Today, PLF sued Seattle over another newfangled experiment–the so-called “Fair Chance Housing Ordinance.” The ordinance prohibits landlords from doing any criminal background checks on potential tenants or turning down a housing application because of past crimes. The law’s purpose is to help former convicts reintegrate. Its effect is to strip landlords of their constitutional rights.
PLF is representing small-time landlords who have a right to know if the person they’ll be working with for years to come has a dangerous history. One of our clients, Kelly Lyles, is a single woman who has a right to protect herself by considering vital information about an applicant’s past. “Knowledge is power” is more than a cute aphorism for people like Kelly. Two other clients, Chong and MariLyn Yim, own and live in a triplex with their young children. They rent out the other two units and share the yard with their tenants. They have a right to protect their family and their neighbors through careful vetting of applicants.
PLF’s lawsuit rests on two claims: due process and free speech. The due process claim argues that the city has opted for an unreasonable and oppressive means to achieve its goal. The speech claim argues that landlords and the screening companies that serve them have a right to inquire about vital information like criminal history.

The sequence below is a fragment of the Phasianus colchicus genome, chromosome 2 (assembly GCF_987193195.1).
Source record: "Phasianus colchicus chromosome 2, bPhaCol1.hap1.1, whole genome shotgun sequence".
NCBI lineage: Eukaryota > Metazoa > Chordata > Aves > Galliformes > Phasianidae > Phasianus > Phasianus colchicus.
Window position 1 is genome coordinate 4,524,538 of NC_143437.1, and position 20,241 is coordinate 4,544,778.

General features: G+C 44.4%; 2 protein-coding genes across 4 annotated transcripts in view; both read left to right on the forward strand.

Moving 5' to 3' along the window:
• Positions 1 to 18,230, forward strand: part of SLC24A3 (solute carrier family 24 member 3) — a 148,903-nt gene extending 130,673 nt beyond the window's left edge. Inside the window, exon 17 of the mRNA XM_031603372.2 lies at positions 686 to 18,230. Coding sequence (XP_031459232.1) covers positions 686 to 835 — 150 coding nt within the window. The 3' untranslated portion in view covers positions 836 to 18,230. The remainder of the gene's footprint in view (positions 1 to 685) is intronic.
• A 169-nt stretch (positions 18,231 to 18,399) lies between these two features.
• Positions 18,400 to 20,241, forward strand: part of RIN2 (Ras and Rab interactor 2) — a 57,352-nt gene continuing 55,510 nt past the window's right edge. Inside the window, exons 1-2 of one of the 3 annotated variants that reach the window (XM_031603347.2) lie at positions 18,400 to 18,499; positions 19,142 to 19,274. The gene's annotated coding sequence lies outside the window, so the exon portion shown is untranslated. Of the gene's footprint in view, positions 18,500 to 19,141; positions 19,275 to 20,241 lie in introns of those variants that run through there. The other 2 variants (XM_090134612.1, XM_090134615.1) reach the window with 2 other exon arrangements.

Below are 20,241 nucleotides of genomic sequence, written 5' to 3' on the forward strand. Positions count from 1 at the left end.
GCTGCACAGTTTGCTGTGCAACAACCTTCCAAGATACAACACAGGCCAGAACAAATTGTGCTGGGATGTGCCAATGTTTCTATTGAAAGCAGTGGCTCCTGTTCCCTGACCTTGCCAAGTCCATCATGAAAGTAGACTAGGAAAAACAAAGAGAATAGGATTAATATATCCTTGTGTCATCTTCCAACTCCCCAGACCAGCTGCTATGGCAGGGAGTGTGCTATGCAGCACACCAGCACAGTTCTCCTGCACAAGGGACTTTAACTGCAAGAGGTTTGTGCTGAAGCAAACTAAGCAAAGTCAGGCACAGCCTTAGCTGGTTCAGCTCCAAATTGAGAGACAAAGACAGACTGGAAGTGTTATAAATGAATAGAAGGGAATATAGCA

Landlords’ rights need not clash with the plight of former convicts. There are so many ways to address that plight in a constitutional manner, from reforming the criminal justice system itself to strengthening supportive public housing programs. Indeed, HUD guidelines already require landlords to take into account the circumstances of past offenses rather than reject anyone with a criminal background. This is not a zero-sum game.
I love Victor Hugo’s account of the roughened convict, Jean Valjean, welcomed into the home of a kind bishop after every door has been slammed in Valjean’s face. But the bishop took a grave risk, as the rest of the story shows. Taking risks like renting to a former convict demands careful discretion, good judgment, and–most importantly–personal choice. Seattle landlords have a right to know, and they have a right to use that knowledge to make their own informed decisions.